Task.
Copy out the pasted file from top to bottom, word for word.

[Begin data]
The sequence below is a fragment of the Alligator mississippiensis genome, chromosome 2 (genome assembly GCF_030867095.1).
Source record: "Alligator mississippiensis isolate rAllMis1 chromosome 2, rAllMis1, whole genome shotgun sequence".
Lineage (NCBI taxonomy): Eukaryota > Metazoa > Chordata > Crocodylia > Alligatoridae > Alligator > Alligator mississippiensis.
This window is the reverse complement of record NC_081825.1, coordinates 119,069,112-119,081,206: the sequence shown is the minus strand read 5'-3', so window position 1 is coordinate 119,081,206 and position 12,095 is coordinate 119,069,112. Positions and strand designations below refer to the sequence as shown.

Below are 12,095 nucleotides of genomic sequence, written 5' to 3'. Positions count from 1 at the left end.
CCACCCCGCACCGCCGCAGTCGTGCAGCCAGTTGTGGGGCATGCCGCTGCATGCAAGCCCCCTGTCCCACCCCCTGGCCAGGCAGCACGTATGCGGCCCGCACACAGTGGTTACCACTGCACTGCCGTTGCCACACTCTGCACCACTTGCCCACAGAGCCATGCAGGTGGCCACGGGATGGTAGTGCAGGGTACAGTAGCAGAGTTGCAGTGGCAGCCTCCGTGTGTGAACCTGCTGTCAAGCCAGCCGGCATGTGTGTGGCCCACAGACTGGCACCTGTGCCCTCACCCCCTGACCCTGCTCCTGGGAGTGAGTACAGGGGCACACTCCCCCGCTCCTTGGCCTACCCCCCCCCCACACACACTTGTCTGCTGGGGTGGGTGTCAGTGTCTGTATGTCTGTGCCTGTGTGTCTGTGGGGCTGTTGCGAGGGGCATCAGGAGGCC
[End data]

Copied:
The sequence below is a fragment of the Alligator mississippiensis genome, chromosome 2 (genome assembly GCF_030867095.1).
Source record: "Alligator mississippiensis isolate rAllMis1 chromosome 2, rAllMis1, whole genome shotgun sequence".
Lineage (NCBI taxonomy): Eukaryota > Metazoa > Chordata > Crocodylia > Alligatoridae > Alligator > Alligator mississippiensis.
This window is the reverse complement of record NC_081825.1, coordinates 119,069,112-119,081,206: the sequence shown is the minus strand read 5'-3', so window position 1 is coordinate 119,081,206 and position 12,095 is coordinate 119,069,112. Positions and strand designations below refer to the sequence as shown.

Below are 12,095 nucleotides of genomic sequence, written 5' to 3'. Positions count from 1 at the left end.
CCACCCCGCACCGCCGCAGTCGTGCAGCCAGTTGTGGGGCATGCCGCTGCATGCAAGCCCCCTGTCCCACCCCCTGGCCAGGCAGCACGTATGCGGCCCGCACACAGTGGTTACCACTGCACTGCCGTTGCCACACTCTGCACCACTTGCCCACAGAGCCATGCAGGTGGCCACGGGATGGTAGTGCAGGGTACAGTAGCAGAGTTGCAGTGGCAGCCTCCGTGTGTGAACCTGCTGTCAAGCCAGCCGGCATGTGTGTGGCCCACAGACTGGCACCTGTGCCCTCACCCCCTGACCCTGCTCCTGGGAGTGAGTACAGGGGCACACTCCCCCGCTCCTTGGCCTACCCCCCCCCCACACACACTTGTCTGCTGGGGTGGGTGTCAGTGTCTGTATGTCTGTGCCTGTGTGTCTGTGGGGCTGTTGCGAGGGGCATCAGGAGGCC